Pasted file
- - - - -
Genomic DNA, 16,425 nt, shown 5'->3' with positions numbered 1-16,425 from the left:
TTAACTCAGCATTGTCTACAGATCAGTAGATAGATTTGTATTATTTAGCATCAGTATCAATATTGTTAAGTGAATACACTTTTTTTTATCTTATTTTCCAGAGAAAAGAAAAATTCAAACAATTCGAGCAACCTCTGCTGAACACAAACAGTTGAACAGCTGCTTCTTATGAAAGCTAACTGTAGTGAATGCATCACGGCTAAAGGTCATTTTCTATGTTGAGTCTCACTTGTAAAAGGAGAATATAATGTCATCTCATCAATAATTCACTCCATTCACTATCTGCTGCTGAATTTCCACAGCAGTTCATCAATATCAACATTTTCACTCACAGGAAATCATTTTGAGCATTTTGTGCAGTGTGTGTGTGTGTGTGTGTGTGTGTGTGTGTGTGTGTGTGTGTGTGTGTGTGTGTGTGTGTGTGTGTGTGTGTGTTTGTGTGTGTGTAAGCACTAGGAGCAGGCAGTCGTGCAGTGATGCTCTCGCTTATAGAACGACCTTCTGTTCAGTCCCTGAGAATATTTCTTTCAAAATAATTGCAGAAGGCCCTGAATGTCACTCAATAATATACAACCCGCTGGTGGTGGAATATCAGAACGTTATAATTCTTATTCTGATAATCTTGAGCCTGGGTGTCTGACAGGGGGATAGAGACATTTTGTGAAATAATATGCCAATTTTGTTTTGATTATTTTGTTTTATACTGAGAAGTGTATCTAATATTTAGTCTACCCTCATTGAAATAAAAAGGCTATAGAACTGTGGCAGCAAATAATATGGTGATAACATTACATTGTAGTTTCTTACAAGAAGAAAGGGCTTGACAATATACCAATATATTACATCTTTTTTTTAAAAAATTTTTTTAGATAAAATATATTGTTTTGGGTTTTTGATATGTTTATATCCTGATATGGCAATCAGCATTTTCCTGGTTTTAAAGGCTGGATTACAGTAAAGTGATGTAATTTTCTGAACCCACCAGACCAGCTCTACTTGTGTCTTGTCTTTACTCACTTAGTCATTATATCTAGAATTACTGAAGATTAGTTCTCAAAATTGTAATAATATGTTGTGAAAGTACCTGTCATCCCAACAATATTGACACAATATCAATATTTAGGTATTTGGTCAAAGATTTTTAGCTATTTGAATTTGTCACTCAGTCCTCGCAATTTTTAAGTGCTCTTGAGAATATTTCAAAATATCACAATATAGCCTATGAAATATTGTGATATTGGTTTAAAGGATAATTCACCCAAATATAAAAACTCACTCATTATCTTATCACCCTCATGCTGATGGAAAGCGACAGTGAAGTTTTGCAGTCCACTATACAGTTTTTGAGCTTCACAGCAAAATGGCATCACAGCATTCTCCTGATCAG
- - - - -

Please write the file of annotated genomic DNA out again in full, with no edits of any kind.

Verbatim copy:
Genomic DNA, 16,425 nt, shown 5'->3' with positions numbered 1-16,425 from the left:
TTAACTCAGCATTGTCTACAGATCAGTAGATAGATTTGTATTATTTAGCATCAGTATCAATATTGTTAAGTGAATACACTTTTTTTTATCTTATTTTCCAGAGAAAAGAAAAATTCAAACAATTCGAGCAACCTCTGCTGAACACAAACAGTTGAACAGCTGCTTCTTATGAAAGCTAACTGTAGTGAATGCATCACGGCTAAAGGTCATTTTCTATGTTGAGTCTCACTTGTAAAAGGAGAATATAATGTCATCTCATCAATAATTCACTCCATTCACTATCTGCTGCTGAATTTCCACAGCAGTTCATCAATATCAACATTTTCACTCACAGGAAATCATTTTGAGCATTTTGTGCAGTGTGTGTGTGTGTGTGTGTGTGTGTGTGTGTGTGTGTGTGTGTGTGTGTGTGTGTGTGTGTGTGTGTGTGTGTGTTTGTGTGTGTGTAAGCACTAGGAGCAGGCAGTCGTGCAGTGATGCTCTCGCTTATAGAACGACCTTCTGTTCAGTCCCTGAGAATATTTCTTTCAAAATAATTGCAGAAGGCCCTGAATGTCACTCAATAATATACAACCCGCTGGTGGTGGAATATCAGAACGTTATAATTCTTATTCTGATAATCTTGAGCCTGGGTGTCTGACAGGGGGATAGAGACATTTTGTGAAATAATATGCCAATTTTGTTTTGATTATTTTGTTTTATACTGAGAAGTGTATCTAATATTTAGTCTACCCTCATTGAAATAAAAAGGCTATAGAACTGTGGCAGCAAATAATATGGTGATAACATTACATTGTAGTTTCTTACAAGAAGAAAGGGCTTGACAATATACCAATATATTACATCTTTTTTTTAAAAAATTTTTTTAGATAAAATATATTGTTTTGGGTTTTTGATATGTTTATATCCTGATATGGCAATCAGCATTTTCCTGGTTTTAAAGGCTGGATTACAGTAAAGTGATGTAATTTTCTGAACCCACCAGACCAGCTCTACTTGTGTCTTGTCTTTACTCACTTAGTCATTATATCTAGAATTACTGAAGATTAGTTCTCAAAATTGTAATAATATGTTGTGAAAGTACCTGTCATCCCAACAATATTGACACAATATCAATATTTAGGTATTTGGTCAAAGATTTTTAGCTATTTGAATTTGTCACTCAGTCCTCGCAATTTTTAAGTGCTCTTGAGAATATTTCAAAATATCACAATATAGCCTATGAAATATTGTGATATTGGTTTAAAGGATAATTCACCCAAATATAAAAACTCACTCATTATCTTATCACCCTCATGCTGATGGAAAGCGACAGTGAAGTTTTGCAGTCCACTATACAGTTTTTGAGCTTCACAGCAAAATGGCATCACAGCATTCTCCTGATCAG